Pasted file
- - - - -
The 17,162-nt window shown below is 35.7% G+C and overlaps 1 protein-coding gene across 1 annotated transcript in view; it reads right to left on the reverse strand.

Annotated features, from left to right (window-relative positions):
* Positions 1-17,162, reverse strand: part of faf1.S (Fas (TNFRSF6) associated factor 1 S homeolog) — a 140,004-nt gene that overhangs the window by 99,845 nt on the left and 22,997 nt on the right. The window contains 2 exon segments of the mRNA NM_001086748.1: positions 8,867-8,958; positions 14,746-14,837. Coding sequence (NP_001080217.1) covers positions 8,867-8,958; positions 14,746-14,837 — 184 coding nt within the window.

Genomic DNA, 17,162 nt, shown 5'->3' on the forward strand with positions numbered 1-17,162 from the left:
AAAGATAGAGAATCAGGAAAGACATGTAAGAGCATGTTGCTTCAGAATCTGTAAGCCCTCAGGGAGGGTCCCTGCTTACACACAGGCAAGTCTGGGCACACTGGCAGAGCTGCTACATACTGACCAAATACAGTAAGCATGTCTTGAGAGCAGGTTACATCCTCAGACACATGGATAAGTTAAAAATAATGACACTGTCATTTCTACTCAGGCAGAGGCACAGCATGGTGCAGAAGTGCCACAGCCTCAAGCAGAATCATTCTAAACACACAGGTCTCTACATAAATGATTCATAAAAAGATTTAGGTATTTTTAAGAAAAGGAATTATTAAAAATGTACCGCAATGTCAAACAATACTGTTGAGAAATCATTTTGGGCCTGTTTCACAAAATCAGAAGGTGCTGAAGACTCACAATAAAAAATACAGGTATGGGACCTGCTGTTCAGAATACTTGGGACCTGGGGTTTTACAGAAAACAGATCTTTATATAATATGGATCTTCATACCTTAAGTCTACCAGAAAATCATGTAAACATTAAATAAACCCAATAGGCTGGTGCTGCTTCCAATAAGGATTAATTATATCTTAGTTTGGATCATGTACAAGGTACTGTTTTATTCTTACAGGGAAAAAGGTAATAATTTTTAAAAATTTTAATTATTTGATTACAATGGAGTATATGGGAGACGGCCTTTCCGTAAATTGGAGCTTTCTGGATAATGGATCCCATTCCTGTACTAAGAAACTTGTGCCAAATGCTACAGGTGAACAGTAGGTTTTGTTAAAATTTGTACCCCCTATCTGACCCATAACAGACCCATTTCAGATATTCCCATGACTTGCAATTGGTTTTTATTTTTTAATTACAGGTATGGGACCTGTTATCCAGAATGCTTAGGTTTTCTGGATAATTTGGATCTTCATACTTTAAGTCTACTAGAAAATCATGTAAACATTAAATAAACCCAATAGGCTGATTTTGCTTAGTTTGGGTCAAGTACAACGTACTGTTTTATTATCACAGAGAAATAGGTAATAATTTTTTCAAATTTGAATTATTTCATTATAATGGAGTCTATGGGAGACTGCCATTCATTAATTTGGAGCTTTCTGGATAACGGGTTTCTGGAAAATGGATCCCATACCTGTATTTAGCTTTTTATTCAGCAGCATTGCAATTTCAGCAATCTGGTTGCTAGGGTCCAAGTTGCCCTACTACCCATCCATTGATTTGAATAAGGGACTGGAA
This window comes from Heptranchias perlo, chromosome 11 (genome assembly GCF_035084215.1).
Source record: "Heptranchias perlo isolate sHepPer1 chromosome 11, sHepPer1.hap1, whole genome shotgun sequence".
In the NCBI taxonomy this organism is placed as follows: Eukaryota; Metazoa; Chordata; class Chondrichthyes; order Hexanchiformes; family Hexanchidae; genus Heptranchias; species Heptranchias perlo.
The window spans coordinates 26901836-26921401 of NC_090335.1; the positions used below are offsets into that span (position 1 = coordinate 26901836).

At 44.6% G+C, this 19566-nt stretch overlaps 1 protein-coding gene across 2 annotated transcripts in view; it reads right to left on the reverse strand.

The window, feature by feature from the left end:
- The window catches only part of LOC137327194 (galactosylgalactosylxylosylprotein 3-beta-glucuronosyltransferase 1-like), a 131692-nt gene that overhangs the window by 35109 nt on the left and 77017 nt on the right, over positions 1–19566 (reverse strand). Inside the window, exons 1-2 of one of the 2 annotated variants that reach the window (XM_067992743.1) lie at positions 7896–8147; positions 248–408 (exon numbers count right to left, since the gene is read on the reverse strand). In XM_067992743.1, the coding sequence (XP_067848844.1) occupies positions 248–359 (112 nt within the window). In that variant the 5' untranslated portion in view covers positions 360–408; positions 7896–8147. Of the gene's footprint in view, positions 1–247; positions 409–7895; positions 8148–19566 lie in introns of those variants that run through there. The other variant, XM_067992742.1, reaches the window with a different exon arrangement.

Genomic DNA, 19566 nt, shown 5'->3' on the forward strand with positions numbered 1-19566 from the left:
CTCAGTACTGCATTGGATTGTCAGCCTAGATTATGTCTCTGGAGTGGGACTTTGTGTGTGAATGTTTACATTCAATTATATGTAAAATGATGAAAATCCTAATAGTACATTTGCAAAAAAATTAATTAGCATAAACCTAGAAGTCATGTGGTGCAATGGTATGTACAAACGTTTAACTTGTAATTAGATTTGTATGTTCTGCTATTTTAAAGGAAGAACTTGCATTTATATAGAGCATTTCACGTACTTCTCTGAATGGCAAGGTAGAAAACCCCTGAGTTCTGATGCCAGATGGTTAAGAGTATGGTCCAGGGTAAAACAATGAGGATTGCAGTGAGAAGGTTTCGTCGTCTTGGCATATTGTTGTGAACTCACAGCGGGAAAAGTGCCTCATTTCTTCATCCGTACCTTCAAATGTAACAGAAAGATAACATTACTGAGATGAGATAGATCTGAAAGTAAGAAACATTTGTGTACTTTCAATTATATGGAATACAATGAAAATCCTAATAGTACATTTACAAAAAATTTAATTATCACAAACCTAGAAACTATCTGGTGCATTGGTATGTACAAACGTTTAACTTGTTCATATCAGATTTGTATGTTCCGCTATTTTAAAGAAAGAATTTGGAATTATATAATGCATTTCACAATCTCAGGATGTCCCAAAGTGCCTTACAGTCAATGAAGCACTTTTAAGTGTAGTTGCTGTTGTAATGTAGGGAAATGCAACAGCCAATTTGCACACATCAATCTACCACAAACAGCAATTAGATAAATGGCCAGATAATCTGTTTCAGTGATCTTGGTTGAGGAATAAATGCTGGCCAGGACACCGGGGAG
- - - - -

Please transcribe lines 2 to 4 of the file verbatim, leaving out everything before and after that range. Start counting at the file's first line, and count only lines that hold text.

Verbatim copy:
Annotated features, from left to right (window-relative positions):
* Positions 1-17,162, reverse strand: part of faf1.S (Fas (TNFRSF6) associated factor 1 S homeolog) — a 140,004-nt gene that overhangs the window by 99,845 nt on the left and 22,997 nt on the right. The window contains 2 exon segments of the mRNA NM_001086748.1: positions 8,867-8,958; positions 14,746-14,837. Coding sequence (NP_001080217.1) covers positions 8,867-8,958; positions 14,746-14,837 — 184 coding nt within the window.

Genomic DNA, 17,162 nt, shown 5'->3' on the forward strand with positions numbered 1-17,162 from the left: